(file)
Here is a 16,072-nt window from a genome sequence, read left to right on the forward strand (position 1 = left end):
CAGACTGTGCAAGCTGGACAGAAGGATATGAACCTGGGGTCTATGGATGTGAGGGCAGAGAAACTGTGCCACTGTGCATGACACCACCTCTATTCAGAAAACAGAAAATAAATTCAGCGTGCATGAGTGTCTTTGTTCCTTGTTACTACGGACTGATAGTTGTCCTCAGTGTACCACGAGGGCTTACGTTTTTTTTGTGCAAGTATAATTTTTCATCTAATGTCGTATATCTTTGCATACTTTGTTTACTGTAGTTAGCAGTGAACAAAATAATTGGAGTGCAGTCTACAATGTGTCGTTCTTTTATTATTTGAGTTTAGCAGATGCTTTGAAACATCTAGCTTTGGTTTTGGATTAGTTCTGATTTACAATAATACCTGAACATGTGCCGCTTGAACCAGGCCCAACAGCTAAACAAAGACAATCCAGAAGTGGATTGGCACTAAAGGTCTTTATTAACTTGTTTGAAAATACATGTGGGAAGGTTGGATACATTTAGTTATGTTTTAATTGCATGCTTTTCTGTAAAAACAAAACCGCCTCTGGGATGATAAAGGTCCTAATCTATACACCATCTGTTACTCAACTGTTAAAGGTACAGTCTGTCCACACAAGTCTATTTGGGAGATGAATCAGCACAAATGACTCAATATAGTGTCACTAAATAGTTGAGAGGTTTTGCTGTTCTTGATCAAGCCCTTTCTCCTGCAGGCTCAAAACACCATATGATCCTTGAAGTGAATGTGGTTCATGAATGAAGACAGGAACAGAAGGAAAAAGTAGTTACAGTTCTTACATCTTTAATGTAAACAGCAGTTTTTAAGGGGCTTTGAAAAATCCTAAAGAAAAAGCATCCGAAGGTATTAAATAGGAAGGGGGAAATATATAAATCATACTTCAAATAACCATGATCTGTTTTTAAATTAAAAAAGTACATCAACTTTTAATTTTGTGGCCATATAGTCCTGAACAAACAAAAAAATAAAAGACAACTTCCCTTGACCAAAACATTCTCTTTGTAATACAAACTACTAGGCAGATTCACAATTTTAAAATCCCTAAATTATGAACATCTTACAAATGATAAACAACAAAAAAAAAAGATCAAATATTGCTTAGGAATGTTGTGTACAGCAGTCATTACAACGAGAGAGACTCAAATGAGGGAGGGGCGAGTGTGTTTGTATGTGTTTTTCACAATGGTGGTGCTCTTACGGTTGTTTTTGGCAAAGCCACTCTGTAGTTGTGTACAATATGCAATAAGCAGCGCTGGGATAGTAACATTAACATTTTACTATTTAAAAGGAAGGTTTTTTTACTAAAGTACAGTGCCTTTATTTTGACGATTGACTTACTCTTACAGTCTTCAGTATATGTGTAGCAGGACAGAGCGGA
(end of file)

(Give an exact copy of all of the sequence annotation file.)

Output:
Here is a 16,072-nt window from a genome sequence, read left to right on the forward strand (position 1 = left end):
CAGACTGTGCAAGCTGGACAGAAGGATATGAACCTGGGGTCTATGGATGTGAGGGCAGAGAAACTGTGCCACTGTGCATGACACCACCTCTATTCAGAAAACAGAAAATAAATTCAGCGTGCATGAGTGTCTTTGTTCCTTGTTACTACGGACTGATAGTTGTCCTCAGTGTACCACGAGGGCTTACGTTTTTTTTGTGCAAGTATAATTTTTCATCTAATGTCGTATATCTTTGCATACTTTGTTTACTGTAGTTAGCAGTGAACAAAATAATTGGAGTGCAGTCTACAATGTGTCGTTCTTTTATTATTTGAGTTTAGCAGATGCTTTGAAACATCTAGCTTTGGTTTTGGATTAGTTCTGATTTACAATAATACCTGAACATGTGCCGCTTGAACCAGGCCCAACAGCTAAACAAAGACAATCCAGAAGTGGATTGGCACTAAAGGTCTTTATTAACTTGTTTGAAAATACATGTGGGAAGGTTGGATACATTTAGTTATGTTTTAATTGCATGCTTTTCTGTAAAAACAAAACCGCCTCTGGGATGATAAAGGTCCTAATCTATACACCATCTGTTACTCAACTGTTAAAGGTACAGTCTGTCCACACAAGTCTATTTGGGAGATGAATCAGCACAAATGACTCAATATAGTGTCACTAAATAGTTGAGAGGTTTTGCTGTTCTTGATCAAGCCCTTTCTCCTGCAGGCTCAAAACACCATATGATCCTTGAAGTGAATGTGGTTCATGAATGAAGACAGGAACAGAAGGAAAAAGTAGTTACAGTTCTTACATCTTTAATGTAAACAGCAGTTTTTAAGGGGCTTTGAAAAATCCTAAAGAAAAAGCATCCGAAGGTATTAAATAGGAAGGGGGAAATATATAAATCATACTTCAAATAACCATGATCTGTTTTTAAATTAAAAAAGTACATCAACTTTTAATTTTGTGGCCATATAGTCCTGAACAAACAAAAAAATAAAAGACAACTTCCCTTGACCAAAACATTCTCTTTGTAATACAAACTACTAGGCAGATTCACAATTTTAAAATCCCTAAATTATGAACATCTTACAAATGATAAACAACAAAAAAAAAAGATCAAATATTGCTTAGGAATGTTGTGTACAGCAGTCATTACAACGAGAGAGACTCAAATGAGGGAGGGGCGAGTGTGTTTGTATGTGTTTTTCACAATGGTGGTGCTCTTACGGTTGTTTTTGGCAAAGCCACTCTGTAGTTGTGTACAATATGCAATAAGCAGCGCTGGGATAGTAACATTAACATTTTACTATTTAAAAGGAAGGTTTTTTTACTAAAGTACAGTGCCTTTATTTTGACGATTGACTTACTCTTACAGTCTTCAGTATATGTGTAGCAGGACAGAGCGGA